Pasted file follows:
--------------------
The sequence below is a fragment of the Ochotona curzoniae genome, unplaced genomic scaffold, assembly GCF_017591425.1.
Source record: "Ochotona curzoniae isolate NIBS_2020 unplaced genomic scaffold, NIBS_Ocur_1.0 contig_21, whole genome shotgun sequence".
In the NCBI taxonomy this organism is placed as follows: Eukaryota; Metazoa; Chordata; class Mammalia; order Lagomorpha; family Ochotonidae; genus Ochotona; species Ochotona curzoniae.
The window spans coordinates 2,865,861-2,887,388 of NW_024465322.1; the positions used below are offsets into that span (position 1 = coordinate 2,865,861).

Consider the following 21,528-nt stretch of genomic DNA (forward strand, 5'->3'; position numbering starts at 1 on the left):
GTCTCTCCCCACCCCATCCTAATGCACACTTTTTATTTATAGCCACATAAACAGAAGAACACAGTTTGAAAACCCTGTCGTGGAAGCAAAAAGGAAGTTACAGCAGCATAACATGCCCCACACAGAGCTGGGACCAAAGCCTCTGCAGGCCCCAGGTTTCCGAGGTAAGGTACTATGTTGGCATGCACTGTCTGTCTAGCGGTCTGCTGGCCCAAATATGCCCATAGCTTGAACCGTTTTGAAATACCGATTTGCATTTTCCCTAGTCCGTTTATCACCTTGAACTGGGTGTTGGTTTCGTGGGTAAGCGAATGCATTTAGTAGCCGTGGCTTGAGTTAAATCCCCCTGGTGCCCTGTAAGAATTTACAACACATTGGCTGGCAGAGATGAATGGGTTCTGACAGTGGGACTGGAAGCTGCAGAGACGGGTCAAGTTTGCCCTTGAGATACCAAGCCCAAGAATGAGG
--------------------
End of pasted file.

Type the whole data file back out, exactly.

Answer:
The sequence below is a fragment of the Ochotona curzoniae genome, unplaced genomic scaffold, assembly GCF_017591425.1.
Source record: "Ochotona curzoniae isolate NIBS_2020 unplaced genomic scaffold, NIBS_Ocur_1.0 contig_21, whole genome shotgun sequence".
In the NCBI taxonomy this organism is placed as follows: Eukaryota; Metazoa; Chordata; class Mammalia; order Lagomorpha; family Ochotonidae; genus Ochotona; species Ochotona curzoniae.
The window spans coordinates 2,865,861-2,887,388 of NW_024465322.1; the positions used below are offsets into that span (position 1 = coordinate 2,865,861).

Consider the following 21,528-nt stretch of genomic DNA (forward strand, 5'->3'; position numbering starts at 1 on the left):
GTCTCTCCCCACCCCATCCTAATGCACACTTTTTATTTATAGCCACATAAACAGAAGAACACAGTTTGAAAACCCTGTCGTGGAAGCAAAAAGGAAGTTACAGCAGCATAACATGCCCCACACAGAGCTGGGACCAAAGCCTCTGCAGGCCCCAGGTTTCCGAGGTAAGGTACTATGTTGGCATGCACTGTCTGTCTAGCGGTCTGCTGGCCCAAATATGCCCATAGCTTGAACCGTTTTGAAATACCGATTTGCATTTTCCCTAGTCCGTTTATCACCTTGAACTGGGTGTTGGTTTCGTGGGTAAGCGAATGCATTTAGTAGCCGTGGCTTGAGTTAAATCCCCCTGGTGCCCTGTAAGAATTTACAACACATTGGCTGGCAGAGATGAATGGGTTCTGACAGTGGGACTGGAAGCTGCAGAGACGGGTCAAGTTTGCCCTTGAGATACCAAGCCCAAGAATGAGG